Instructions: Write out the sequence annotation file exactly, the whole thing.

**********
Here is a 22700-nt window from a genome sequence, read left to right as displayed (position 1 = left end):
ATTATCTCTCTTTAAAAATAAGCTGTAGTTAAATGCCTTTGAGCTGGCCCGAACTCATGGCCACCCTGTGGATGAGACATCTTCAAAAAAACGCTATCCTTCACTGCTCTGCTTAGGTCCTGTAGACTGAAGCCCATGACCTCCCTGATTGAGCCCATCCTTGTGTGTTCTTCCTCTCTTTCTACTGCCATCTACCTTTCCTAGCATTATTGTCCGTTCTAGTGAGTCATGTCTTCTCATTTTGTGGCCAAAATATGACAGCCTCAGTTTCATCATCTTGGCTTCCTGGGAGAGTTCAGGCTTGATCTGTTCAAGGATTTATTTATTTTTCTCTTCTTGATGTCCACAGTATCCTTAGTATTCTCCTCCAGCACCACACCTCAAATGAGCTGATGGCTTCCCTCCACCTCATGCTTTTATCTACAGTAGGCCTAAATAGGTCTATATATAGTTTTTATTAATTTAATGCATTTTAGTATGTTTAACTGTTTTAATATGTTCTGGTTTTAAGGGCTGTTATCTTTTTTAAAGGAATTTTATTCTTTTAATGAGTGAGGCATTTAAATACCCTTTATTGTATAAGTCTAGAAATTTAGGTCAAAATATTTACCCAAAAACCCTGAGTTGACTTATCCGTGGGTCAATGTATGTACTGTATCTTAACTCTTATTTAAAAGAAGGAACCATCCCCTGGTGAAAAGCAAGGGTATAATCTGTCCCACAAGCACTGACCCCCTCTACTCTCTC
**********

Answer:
Here is a 22700-nt window from a genome sequence, read left to right as displayed (position 1 = left end):
ATTATCTCTCTTTAAAAATAAGCTGTAGTTAAATGCCTTTGAGCTGGCCCGAACTCATGGCCACCCTGTGGATGAGACATCTTCAAAAAAACGCTATCCTTCACTGCTCTGCTTAGGTCCTGTAGACTGAAGCCCATGACCTCCCTGATTGAGCCCATCCTTGTGTGTTCTTCCTCTCTTTCTACTGCCATCTACCTTTCCTAGCATTATTGTCCGTTCTAGTGAGTCATGTCTTCTCATTTTGTGGCCAAAATATGACAGCCTCAGTTTCATCATCTTGGCTTCCTGGGAGAGTTCAGGCTTGATCTGTTCAAGGATTTATTTATTTTTCTCTTCTTGATGTCCACAGTATCCTTAGTATTCTCCTCCAGCACCACACCTCAAATGAGCTGATGGCTTCCCTCCACCTCATGCTTTTATCTACAGTAGGCCTAAATAGGTCTATATATAGTTTTTATTAATTTAATGCATTTTAGTATGTTTAACTGTTTTAATATGTTCTGGTTTTAAGGGCTGTTATCTTTTTTAAAGGAATTTTATTCTTTTAATGAGTGAGGCATTTAAATACCCTTTATTGTATAAGTCTAGAAATTTAGGTCAAAATATTTACCCAAAAACCCTGAGTTGACTTATCCGTGGGTCAATGTATGTACTGTATCTTAACTCTTATTTAAAAGAAGGAACCATCCCCTGGTGAAAAGCAAGGGTATAATCTGTCCCACAAGCACTGACCCCCTCTACTCTCTC